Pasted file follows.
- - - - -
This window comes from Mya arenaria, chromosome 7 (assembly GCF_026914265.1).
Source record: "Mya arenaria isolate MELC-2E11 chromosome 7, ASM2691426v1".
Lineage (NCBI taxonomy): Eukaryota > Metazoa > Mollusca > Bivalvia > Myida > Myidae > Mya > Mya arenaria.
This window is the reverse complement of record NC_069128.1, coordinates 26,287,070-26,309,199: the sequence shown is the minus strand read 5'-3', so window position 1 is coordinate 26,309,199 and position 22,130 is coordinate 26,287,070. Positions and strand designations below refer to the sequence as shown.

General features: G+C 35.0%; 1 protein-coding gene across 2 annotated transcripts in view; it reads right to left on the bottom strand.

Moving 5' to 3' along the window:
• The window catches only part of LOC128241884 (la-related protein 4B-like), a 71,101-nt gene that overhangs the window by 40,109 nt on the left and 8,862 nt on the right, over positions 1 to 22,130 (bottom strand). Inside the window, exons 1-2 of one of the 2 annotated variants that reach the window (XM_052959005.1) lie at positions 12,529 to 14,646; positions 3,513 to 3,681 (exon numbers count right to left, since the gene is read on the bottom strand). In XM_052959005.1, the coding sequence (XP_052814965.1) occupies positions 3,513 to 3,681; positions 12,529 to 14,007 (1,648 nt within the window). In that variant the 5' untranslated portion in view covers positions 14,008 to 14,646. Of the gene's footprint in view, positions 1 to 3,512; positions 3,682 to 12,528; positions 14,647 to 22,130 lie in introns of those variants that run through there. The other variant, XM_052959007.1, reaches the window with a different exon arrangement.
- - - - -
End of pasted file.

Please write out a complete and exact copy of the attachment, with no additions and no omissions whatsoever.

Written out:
This window comes from Mya arenaria, chromosome 7 (assembly GCF_026914265.1).
Source record: "Mya arenaria isolate MELC-2E11 chromosome 7, ASM2691426v1".
Lineage (NCBI taxonomy): Eukaryota > Metazoa > Mollusca > Bivalvia > Myida > Myidae > Mya > Mya arenaria.
This window is the reverse complement of record NC_069128.1, coordinates 26,287,070-26,309,199: the sequence shown is the minus strand read 5'-3', so window position 1 is coordinate 26,309,199 and position 22,130 is coordinate 26,287,070. Positions and strand designations below refer to the sequence as shown.

General features: G+C 35.0%; 1 protein-coding gene across 2 annotated transcripts in view; it reads right to left on the bottom strand.

Moving 5' to 3' along the window:
• The window catches only part of LOC128241884 (la-related protein 4B-like), a 71,101-nt gene that overhangs the window by 40,109 nt on the left and 8,862 nt on the right, over positions 1 to 22,130 (bottom strand). Inside the window, exons 1-2 of one of the 2 annotated variants that reach the window (XM_052959005.1) lie at positions 12,529 to 14,646; positions 3,513 to 3,681 (exon numbers count right to left, since the gene is read on the bottom strand). In XM_052959005.1, the coding sequence (XP_052814965.1) occupies positions 3,513 to 3,681; positions 12,529 to 14,007 (1,648 nt within the window). In that variant the 5' untranslated portion in view covers positions 14,008 to 14,646. Of the gene's footprint in view, positions 1 to 3,512; positions 3,682 to 12,528; positions 14,647 to 22,130 lie in introns of those variants that run through there. The other variant, XM_052959007.1, reaches the window with a different exon arrangement.